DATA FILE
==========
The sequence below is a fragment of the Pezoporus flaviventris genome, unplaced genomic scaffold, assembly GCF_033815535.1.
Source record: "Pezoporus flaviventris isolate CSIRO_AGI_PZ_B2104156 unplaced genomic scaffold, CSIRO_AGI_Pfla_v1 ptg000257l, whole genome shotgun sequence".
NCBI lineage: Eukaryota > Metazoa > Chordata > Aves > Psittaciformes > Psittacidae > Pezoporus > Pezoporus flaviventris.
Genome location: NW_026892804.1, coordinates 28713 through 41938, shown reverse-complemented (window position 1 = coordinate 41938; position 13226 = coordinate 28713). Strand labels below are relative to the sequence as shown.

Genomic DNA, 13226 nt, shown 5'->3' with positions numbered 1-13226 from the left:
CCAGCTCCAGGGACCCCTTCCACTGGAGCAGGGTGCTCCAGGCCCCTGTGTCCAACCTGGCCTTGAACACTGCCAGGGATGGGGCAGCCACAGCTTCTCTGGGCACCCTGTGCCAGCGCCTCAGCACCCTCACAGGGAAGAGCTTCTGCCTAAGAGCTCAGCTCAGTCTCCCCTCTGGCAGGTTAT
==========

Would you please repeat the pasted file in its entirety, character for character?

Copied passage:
The sequence below is a fragment of the Pezoporus flaviventris genome, unplaced genomic scaffold, assembly GCF_033815535.1.
Source record: "Pezoporus flaviventris isolate CSIRO_AGI_PZ_B2104156 unplaced genomic scaffold, CSIRO_AGI_Pfla_v1 ptg000257l, whole genome shotgun sequence".
NCBI lineage: Eukaryota > Metazoa > Chordata > Aves > Psittaciformes > Psittacidae > Pezoporus > Pezoporus flaviventris.
Genome location: NW_026892804.1, coordinates 28713 through 41938, shown reverse-complemented (window position 1 = coordinate 41938; position 13226 = coordinate 28713). Strand labels below are relative to the sequence as shown.

Genomic DNA, 13226 nt, shown 5'->3' with positions numbered 1-13226 from the left:
CCAGCTCCAGGGACCCCTTCCACTGGAGCAGGGTGCTCCAGGCCCCTGTGTCCAACCTGGCCTTGAACACTGCCAGGGATGGGGCAGCCACAGCTTCTCTGGGCACCCTGTGCCAGCGCCTCAGCACCCTCACAGGGAAGAGCTTCTGCCTAAGAGCTCAGCTCAGTCTCCCCTCTGGCAGGTTAT